Scientists Say What's More Bad For The Heart: Binge On Weekends Or Moderate Binge Every Day

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Scientists Say What's More Bad For The Heart: Binge On Weekends Or Moderate Binge Every Day
Scientists Say What's More Bad For The Heart: Binge On Weekends Or Moderate Binge Every Day

Video: Scientists Say What's More Bad For The Heart: Binge On Weekends Or Moderate Binge Every Day

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Video: Alcohol and Cardiovascular Health: The Dose Makes the Poison...or the Remedy 2023, January
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Scientists say what's more bad for the heart: binge on weekends or moderate binge every day

It turns out that the rhythm of alcohol consumption affects the likelihood of severe heart rhythm disturbances. A new study shows that atrial fibrillation is more likely to develop in daily drinkers than in weekend drinkers.

Scientists say what's more bad for the heart: binge on weekends or moderate binge every day
Scientists say what's more bad for the heart: binge on weekends or moderate binge every day

Photo: pixabay.com / 98583

It turns out that the rhythm of alcohol consumption affects the likelihood of severe heart rhythm disturbances. A new study, published in the EP Eurospace journal, shows that atrial fibrillation or atrial fibrillation is more likely to develop in daily drinkers than in weekend drinkers.

In other words, drinking one to two "drinks" (12-24 g of pure alcohol) per day increases the risk of arrhythmia more than drinking on weekends.

“Recommendations for alcohol consumption were aimed at reducing the absolute amount, not the frequency. Our research shows that drinking less is also important to protect against atrial fibrillation,”said study author Dr. Jong-Il Choi of Korea University College of Medicine.

Atrial fibrillation is the most common heart rhythm disorder and increases the risk of stroke fivefold. Symptoms include rapid or irregular heartbeat, shortness of breath, fatigue, chest pain, and dizziness. For a long time, this condition can be asymptomatic.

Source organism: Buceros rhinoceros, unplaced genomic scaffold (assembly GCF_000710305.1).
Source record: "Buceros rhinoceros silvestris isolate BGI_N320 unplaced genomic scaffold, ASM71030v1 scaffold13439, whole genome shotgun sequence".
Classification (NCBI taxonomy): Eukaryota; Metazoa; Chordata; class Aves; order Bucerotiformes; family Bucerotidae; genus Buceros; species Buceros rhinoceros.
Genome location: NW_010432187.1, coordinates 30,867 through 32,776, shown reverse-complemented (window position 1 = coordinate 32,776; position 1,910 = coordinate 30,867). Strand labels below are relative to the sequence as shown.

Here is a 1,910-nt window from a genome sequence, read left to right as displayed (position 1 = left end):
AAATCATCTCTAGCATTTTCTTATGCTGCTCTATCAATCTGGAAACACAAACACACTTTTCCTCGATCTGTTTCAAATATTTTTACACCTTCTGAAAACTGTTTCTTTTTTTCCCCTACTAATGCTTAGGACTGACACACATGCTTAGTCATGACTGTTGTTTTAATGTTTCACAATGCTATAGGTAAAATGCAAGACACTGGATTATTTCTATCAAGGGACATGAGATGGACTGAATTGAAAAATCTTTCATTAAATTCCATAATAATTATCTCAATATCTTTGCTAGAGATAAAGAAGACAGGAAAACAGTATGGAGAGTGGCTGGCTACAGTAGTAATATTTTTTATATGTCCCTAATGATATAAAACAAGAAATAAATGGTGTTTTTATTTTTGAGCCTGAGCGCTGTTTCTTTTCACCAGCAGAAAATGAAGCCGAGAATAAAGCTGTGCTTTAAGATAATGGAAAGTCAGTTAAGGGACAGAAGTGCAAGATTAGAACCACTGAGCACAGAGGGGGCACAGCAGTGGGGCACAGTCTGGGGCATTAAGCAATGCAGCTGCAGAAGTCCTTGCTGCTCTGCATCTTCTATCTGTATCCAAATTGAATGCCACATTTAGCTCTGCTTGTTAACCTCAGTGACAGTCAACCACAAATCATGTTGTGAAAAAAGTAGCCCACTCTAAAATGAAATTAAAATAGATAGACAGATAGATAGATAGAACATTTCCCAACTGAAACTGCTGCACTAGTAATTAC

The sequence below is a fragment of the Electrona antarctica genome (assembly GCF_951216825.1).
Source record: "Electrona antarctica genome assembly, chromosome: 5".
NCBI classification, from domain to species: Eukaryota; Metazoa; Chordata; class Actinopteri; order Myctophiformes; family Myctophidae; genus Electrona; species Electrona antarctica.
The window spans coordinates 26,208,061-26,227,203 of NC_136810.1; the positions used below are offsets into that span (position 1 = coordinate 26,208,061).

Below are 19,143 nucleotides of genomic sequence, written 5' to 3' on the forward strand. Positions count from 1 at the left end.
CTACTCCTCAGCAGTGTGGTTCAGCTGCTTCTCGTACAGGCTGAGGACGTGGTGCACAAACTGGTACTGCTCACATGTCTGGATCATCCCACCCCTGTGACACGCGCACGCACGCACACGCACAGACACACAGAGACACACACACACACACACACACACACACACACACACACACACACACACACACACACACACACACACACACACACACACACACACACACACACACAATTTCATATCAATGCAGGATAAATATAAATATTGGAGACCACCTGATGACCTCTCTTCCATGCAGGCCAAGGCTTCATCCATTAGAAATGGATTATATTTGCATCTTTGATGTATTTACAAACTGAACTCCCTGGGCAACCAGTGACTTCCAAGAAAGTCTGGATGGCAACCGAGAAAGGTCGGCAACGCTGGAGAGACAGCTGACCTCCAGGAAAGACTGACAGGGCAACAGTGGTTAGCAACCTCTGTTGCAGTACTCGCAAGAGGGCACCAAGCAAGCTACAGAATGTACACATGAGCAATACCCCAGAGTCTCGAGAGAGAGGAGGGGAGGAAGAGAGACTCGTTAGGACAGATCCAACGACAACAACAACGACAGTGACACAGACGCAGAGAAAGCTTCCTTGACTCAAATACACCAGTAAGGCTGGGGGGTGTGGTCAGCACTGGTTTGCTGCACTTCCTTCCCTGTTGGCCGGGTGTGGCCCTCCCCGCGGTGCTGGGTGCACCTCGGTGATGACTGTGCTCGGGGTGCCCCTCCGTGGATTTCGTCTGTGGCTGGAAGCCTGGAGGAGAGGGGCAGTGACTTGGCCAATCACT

Previous studies have already noted a strong link between alcohol consumption and atrial fibrillation. The risk increases by 8% for every 12 grams of alcohol per week. However, until now, it was unclear which is more influencing: the total amount of alcohol consumed or how often a person drinks it.

In the new study, scientists analyzed data from nearly 10 million people and found that people who drank daily had the highest risk of developing arrhythmias among all study participants. The lowest risk was in those who drank only once a week, even if they drank a lot of alcohol at a time (more than 60 g of pure alcohol).

Scientists studied 9,776,956 people without atrial fibrillation who underwent a general health examination in 2009 and reported their drinking habits. The participants were supervised until 2017. During the observation, scientists paid special attention to episodes of atrial fibrillation and cases of hospitalization with such a diagnosis.

The authors note that in relation to the risk of atrial fibrillation, frequent alcohol consumption, albeit in small doses, is more dangerous than rare alcohol consumption, but in large quantities. Scientists also emphasize that alcohol can lead to sleep disturbances, which also contribute to atrial fibrillation.

Some studies have shown a link between moderate alcohol consumption and a reduced risk of dying from heart disease, but in these studies it is difficult to distinguish between cause and effect. For example, it is possible that those who drink red wine have higher incomes and are able to purchase healthier foods. Other studies have also shown that moderate consumption of red wine can lead to mild increases in "good" HDL (high-density lipoprotein) cholesterol, but exercise, fruits, vegetables, and grape juice can do the same.

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